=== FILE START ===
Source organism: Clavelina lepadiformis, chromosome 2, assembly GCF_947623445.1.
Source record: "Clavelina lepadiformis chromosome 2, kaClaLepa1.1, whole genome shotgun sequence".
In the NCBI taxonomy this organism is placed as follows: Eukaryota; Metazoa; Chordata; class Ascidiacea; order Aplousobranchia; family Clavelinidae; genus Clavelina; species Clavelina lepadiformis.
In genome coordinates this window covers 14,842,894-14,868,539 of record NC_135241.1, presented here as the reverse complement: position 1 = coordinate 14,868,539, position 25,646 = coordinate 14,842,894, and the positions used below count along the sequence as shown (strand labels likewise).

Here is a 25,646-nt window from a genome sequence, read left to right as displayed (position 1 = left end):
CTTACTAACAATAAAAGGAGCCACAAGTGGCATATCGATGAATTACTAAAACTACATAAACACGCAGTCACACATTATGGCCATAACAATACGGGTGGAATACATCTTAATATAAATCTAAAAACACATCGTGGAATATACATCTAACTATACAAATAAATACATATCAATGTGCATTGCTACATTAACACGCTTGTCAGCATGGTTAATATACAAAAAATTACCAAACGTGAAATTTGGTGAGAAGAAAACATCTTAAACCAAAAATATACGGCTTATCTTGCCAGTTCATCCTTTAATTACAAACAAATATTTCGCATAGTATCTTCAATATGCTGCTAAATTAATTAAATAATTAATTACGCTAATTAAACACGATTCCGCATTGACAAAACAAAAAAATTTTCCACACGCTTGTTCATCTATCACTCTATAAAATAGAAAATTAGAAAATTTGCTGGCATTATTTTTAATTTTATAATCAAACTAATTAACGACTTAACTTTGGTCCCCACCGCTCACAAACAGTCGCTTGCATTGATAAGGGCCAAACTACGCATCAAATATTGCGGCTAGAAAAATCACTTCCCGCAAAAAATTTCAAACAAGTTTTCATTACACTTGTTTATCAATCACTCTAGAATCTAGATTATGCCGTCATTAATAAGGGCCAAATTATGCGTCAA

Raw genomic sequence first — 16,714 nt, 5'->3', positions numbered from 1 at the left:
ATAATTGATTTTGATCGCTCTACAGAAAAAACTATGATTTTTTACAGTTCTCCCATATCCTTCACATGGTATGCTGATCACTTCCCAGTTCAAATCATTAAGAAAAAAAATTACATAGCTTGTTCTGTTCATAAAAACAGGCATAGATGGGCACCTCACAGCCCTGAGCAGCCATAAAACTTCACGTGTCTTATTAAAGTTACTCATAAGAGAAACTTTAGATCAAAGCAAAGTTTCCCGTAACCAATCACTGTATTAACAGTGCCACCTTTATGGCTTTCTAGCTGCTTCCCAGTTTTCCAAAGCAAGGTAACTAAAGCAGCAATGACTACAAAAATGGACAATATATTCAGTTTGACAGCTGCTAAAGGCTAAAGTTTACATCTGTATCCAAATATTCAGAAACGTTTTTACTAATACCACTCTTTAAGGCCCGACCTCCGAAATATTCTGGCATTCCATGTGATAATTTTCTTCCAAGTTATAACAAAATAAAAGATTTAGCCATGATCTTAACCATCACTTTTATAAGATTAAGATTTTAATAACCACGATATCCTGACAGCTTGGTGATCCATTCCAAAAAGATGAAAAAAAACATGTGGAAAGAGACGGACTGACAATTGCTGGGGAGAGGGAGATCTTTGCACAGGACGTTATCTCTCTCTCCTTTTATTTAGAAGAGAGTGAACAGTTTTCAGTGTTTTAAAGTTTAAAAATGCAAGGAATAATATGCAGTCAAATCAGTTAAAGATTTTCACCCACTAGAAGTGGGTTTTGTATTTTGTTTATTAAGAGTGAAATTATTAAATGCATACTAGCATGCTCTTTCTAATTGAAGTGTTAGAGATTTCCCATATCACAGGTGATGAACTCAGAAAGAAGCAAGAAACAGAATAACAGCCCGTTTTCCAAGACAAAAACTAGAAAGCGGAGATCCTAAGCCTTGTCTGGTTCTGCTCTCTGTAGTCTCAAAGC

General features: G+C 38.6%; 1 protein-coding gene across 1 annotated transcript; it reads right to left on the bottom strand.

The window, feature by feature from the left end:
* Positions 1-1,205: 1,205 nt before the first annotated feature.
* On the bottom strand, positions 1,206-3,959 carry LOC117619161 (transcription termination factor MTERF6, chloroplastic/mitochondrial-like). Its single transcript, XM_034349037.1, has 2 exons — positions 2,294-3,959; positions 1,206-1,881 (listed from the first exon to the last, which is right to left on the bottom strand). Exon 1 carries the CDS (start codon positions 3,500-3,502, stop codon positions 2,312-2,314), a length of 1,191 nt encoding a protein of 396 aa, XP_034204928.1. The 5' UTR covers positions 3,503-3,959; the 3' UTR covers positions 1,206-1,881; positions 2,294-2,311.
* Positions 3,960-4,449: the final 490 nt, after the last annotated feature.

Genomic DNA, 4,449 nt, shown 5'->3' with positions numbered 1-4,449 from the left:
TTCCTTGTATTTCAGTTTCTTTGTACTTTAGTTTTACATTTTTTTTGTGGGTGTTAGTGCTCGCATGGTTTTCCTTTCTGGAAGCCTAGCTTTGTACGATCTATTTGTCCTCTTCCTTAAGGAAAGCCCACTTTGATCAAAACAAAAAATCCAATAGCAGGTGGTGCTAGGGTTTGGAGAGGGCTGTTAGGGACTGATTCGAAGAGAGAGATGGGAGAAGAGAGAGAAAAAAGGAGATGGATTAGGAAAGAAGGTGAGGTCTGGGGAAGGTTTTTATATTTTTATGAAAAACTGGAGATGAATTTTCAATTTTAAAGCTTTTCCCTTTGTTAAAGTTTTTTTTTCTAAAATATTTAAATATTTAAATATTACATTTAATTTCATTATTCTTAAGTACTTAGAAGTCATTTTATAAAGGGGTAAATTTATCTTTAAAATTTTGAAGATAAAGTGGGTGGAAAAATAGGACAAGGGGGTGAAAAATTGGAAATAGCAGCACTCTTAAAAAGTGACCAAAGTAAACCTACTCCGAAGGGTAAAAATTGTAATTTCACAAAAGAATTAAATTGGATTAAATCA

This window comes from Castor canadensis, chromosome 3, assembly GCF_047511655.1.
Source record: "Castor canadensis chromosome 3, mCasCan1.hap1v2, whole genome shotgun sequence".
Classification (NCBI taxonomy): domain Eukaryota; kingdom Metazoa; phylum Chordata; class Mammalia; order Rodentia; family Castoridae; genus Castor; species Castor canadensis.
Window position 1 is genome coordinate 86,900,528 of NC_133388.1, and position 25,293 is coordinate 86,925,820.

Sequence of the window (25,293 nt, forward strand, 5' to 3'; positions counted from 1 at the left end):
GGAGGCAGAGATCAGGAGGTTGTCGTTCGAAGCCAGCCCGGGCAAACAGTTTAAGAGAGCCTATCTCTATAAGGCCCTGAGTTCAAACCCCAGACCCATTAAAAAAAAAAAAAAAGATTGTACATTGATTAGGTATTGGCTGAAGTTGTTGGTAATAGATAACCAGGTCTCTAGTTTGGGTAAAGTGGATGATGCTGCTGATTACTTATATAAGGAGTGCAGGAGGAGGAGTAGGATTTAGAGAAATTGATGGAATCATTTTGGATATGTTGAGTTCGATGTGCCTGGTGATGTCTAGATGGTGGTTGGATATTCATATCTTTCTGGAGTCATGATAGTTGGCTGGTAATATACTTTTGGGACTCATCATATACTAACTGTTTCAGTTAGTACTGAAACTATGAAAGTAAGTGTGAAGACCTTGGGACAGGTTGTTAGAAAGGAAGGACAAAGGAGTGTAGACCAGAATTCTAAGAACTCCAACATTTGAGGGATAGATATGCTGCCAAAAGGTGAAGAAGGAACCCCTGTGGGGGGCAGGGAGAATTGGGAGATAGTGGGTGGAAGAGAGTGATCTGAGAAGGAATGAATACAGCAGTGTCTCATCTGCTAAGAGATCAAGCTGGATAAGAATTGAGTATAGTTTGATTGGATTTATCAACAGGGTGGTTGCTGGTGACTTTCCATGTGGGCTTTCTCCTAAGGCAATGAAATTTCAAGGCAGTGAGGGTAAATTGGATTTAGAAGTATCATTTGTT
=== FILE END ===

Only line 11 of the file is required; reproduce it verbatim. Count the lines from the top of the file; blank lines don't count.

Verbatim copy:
* Positions 1-1,205: 1,205 nt before the first annotated feature.